Orthostatic Hypotension, Hypertension Treatment, and Cardiovascular Disease: An Individual Participant Meta-Analysis

Link to article at PubMed

JAMA. 2023 Oct 17;330(15):1459-1471. doi: 10.1001/jama.2023.18497.


IMPORTANCE: There are ongoing concerns about the benefits of intensive vs standard blood pressure (BP) treatment among adults with orthostatic hypotension or standing hypotension.

OBJECTIVE: To determine the effect of a lower BP treatment goal or active therapy vs a standard BP treatment goal or placebo on cardiovascular disease (CVD) or all-cause mortality in strata of baseline orthostatic hypotension or baseline standing hypotension.

DATA SOURCES: Individual participant data meta-analysis based on a systematic review of MEDLINE, EMBASE, and CENTRAL databases through May 13, 2022.

STUDY SELECTION: Randomized trials of BP pharmacologic treatment (more intensive BP goal or active agent) with orthostatic hypotension assessments.

DATA EXTRACTION AND SYNTHESIS: Individual participant data meta-analysis extracted following PRISMA guidelines. Effects were determined using Cox proportional hazard models using a single-stage approach.

MAIN OUTCOMES AND MEASURES: Main outcomes were CVD or all-cause mortality. Orthostatic hypotension was defined as a decrease in systolic BP of at least 20 mm Hg and/or diastolic BP of at least 10 mm Hg after changing position from sitting to standing. Standing hypotension was defined as a standing systolic BP of 110 mm Hg or less or standing diastolic BP of 60 mm Hg or less.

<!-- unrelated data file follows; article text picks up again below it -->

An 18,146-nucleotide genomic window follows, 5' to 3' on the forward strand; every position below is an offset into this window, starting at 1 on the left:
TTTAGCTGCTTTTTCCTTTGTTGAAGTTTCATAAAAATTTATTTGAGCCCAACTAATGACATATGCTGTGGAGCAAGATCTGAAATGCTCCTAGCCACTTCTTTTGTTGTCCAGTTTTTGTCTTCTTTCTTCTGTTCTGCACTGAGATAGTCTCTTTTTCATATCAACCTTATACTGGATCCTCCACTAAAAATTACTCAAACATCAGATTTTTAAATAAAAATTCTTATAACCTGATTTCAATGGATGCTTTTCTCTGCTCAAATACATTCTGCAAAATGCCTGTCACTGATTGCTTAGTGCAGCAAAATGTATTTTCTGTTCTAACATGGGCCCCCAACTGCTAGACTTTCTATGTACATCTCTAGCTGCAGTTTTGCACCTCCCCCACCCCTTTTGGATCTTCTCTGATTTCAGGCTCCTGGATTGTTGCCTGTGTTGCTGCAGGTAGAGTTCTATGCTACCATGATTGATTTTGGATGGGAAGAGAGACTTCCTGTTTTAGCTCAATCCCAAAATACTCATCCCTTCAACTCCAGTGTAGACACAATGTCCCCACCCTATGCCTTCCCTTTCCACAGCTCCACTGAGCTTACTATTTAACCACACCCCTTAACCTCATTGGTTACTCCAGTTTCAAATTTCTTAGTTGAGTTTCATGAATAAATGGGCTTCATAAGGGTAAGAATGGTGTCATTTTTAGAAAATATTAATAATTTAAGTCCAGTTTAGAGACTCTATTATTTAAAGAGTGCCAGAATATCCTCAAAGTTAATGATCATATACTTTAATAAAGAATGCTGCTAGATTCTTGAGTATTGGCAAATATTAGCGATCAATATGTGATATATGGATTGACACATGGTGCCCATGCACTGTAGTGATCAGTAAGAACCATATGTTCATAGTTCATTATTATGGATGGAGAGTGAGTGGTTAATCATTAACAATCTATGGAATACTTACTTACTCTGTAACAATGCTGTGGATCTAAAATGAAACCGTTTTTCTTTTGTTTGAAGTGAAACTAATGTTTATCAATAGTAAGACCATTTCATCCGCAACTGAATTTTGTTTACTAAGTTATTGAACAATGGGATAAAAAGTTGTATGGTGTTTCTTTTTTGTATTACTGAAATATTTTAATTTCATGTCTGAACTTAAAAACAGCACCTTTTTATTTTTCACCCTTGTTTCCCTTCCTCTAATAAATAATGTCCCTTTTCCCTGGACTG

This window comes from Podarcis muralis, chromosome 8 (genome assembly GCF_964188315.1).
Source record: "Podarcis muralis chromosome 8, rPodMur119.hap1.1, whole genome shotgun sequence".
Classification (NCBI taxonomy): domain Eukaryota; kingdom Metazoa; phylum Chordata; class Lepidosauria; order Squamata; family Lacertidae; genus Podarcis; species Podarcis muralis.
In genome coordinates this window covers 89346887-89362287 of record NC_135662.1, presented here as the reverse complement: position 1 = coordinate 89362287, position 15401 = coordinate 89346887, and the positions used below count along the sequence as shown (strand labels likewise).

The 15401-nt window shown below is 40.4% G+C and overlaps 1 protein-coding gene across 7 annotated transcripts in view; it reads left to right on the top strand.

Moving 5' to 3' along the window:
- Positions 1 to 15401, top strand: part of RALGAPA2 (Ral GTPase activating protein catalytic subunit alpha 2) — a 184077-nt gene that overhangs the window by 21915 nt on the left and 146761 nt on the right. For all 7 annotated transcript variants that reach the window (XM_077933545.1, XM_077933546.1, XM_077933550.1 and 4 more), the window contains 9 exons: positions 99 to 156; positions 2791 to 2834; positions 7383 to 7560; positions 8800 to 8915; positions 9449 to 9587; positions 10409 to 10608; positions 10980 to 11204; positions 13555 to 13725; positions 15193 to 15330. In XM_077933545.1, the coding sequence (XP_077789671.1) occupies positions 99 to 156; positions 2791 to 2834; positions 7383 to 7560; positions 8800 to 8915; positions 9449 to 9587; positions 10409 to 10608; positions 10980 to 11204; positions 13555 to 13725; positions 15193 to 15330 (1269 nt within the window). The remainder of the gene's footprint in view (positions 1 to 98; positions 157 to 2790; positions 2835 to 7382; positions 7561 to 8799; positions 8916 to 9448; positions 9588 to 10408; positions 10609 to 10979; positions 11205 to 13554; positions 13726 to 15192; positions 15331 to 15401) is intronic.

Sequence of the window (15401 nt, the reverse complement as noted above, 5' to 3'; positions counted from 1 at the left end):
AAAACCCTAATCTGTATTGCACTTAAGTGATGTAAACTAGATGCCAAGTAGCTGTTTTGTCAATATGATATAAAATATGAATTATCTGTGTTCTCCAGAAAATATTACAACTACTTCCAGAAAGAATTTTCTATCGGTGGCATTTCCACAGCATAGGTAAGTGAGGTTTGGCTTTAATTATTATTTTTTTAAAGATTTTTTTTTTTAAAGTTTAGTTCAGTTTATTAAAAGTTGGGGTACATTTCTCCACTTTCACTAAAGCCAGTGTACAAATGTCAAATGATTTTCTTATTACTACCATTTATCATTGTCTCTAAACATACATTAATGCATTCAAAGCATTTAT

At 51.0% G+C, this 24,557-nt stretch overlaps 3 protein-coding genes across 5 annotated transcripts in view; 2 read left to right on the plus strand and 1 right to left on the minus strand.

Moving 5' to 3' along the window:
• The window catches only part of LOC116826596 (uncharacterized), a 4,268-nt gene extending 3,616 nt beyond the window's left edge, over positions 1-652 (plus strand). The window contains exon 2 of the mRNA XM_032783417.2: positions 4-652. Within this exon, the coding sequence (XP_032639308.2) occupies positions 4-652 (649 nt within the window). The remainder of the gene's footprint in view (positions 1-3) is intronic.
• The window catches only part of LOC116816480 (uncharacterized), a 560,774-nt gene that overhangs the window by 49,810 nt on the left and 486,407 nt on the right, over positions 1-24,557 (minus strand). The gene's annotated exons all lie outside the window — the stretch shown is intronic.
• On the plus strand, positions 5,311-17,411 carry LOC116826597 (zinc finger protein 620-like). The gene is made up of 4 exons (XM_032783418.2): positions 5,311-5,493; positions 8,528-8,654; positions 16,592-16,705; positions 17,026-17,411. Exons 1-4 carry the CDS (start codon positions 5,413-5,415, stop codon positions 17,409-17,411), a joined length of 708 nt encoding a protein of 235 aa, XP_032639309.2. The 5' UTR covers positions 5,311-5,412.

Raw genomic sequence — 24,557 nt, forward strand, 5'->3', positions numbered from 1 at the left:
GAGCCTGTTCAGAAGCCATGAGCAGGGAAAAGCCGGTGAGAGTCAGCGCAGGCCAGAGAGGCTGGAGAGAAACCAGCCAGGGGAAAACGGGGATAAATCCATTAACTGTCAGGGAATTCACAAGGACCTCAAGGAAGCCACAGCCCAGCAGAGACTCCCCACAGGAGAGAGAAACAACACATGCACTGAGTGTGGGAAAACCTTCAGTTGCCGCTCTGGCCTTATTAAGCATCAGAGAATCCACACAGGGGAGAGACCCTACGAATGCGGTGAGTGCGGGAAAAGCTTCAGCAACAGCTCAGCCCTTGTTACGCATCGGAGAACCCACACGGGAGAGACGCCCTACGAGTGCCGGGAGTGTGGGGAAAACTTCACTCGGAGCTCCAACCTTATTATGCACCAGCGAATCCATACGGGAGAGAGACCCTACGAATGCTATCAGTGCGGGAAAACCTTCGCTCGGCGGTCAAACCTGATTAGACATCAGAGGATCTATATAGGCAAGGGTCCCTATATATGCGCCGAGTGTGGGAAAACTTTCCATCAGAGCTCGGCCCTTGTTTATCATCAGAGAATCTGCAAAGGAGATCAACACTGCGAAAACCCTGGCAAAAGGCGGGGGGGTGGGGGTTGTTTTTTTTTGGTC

RESULTS: The 9 trials included 29 235 participants followed up for a median of 4 years (mean age, 69.0 [SD, 10.9] years; 48% women). There were 9% with orthostatic hypotension and 5% with standing hypotension at baseline. More intensive BP treatment or active therapy lowered risk of CVD or all-cause mortality among those without baseline orthostatic hypotension (hazard ratio [HR], 0.81; 95% CI, 0.76-0.86) similarly to those with baseline orthostatic hypotension (HR, 0.83; 95% CI, 0.70-1.00; P = .68 for interaction of treatment with baseline orthostatic hypotension). More intensive BP treatment or active therapy lowered risk of CVD or all-cause mortality among those without baseline standing hypotension (HR, 0.80; 95% CI, 0.75-0.85), and nonsignificantly among those with baseline standing hypotension (HR, 0.94; 95% CI, 0.75-1.18). Effects did not differ by baseline standing hypotension (P = .16 for interaction of treatment with baseline standing hypotension).

CONCLUSIONS AND RELEVANCE: In this population of hypertension trial participants, intensive therapy reduced risk of CVD or all-cause mortality regardless of orthostatic hypotension without evidence for different effects among those with standing hypotension.

PMID:37847274 | PMC:PMC10582789 | DOI:10.1001/jama.2023.18497

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